[Classics] Anti-Dühring

A classic of Marxism, Anti-Dühring was highly recommended by Lenin as a ‘text book’ of scientific socialism. It was originally written as a polemic against Eugen Dühring, a German revisionist who challenged the basic ideas of Marxism by counterposing his own ‘scientific’ theories within the Social Democratic Party of Germany. Very reluctantly, Engels was forced to take up these ideas and in doing so explained in the clearest fashion the revolutionary theories of Marxism.

The original title was Herr Eugen Dühring’s Revolution in Science, but it became popularly known as Anti-Dühring. It was the first popular exposition of Marxist theory as a whole and the titles of the three parts – philosophy, political economy, socialism – are enough to indicate the broad scope of this famous work.

Originally published in parts in the Leipzig Vorwärts, starting in 1877, and in book form in 1878, Anti-Dühring set out to demolish the ‘system creating’ claims of Dühring. Whilst Dühring himself is now a completely forgotten figure, this polemic has been a masterpiece of Marxist literature for more than 130 years and served to educate numerous generations in the fundamental ideas of scientific socialism.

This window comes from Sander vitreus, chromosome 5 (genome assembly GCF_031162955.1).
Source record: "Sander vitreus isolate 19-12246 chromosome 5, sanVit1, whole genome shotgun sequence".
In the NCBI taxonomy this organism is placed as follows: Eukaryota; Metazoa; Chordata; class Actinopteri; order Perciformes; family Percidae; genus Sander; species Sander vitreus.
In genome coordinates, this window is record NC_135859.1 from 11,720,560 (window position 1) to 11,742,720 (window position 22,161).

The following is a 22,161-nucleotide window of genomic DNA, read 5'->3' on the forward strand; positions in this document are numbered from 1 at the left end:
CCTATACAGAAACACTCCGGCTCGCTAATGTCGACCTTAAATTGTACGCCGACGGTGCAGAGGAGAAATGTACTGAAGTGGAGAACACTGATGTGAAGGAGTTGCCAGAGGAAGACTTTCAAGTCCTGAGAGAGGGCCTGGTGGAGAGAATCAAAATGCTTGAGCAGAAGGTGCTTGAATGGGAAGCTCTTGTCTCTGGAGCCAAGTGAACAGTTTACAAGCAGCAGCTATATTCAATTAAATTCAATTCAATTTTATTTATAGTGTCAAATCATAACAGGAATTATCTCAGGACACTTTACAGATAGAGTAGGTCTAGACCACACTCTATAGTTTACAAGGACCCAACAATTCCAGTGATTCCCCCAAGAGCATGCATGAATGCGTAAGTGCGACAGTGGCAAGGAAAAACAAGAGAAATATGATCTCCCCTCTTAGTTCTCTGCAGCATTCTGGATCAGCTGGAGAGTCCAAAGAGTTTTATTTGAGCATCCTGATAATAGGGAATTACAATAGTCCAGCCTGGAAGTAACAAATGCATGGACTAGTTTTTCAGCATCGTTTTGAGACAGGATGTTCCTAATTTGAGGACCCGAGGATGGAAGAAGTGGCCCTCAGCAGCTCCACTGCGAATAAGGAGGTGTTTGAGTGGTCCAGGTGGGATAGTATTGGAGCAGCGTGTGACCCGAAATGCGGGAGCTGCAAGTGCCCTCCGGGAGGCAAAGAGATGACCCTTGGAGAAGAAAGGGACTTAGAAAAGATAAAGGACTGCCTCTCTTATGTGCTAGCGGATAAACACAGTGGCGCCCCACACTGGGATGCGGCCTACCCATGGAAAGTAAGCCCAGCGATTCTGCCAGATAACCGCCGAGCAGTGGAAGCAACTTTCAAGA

Written: September 1876 - June 1878;
Published: in Vorwärts, Jan 3 1877-July 7 1878;
Published: as a book, Leipzig 1878;
Translated: by Emile Burns from 1894 edition;
Source: Frederick Engels, Anti-Dühring. Herr Eugen Dühring’s Revolution in Science, Progress Publishers, 1947;
Copyleft: Marxists Internet Archive;
Marxist.com version: HTML reworked and further edited, December 2019. Footnotes have been integrated from Marx-Engels Collected Works and for ease of reading are displayed at the bottom of every chapter (Engels' notes are indicated with an asterisk);


Contents

Prefaces

Original Preface: London, June 11, 1878
1885 Preface: London, September 23, 1885
1894 Preface: London, May 23, 1894

Introduction

Chapter 1: General
Chapter 2: What Herr Dühring promises

Part I: Philosophy

Chapter 3: Classification. Apriorism
Chapter 4: World Schematism

Philosophy of Nature

Chapter 5: Time and Space
Chapter 6: Cosmogony, Physics, Chemistry
Chapter 7: The Organic World
Chapter 8: The Organic World (Conclusion)

Morality and Law

Chapter 9: Eternal Truths
Chapter 10: Equality
Chapter 11: Freedom and Necessity

Dialectics

Chapter 12: Quantity and Quality
Chapter 13: Negation of the Negation

Chapter 14: Conclusion

Part II: Political Economy

Chapter 1: Subject Matter and Method
Chapter 2: Theory of Force
Chapter 3: Theory of Force (Continuation)
Chapter 4: Theory of Force (Conclusion)
Chapter 5: Theory of Value
Chapter 6: Simple and Compound Labour
Chapter 7: Capital and Surplus-Value
Chapter 8: Capital and Surplus-Value (Conclusion)
Chapter 9: Natural Laws of the Economy. Rent of Land
Chapter 10: From Kritische Geschichte

Part III: Socialism

Chapter 1: Historical
Chapter 2: Theoretical
Chapter 3: Production
Chapter 4: Distribution
Chapter 5: State, Family, Education


Fragments

Fragment on Ireland
Fragment on Thomas More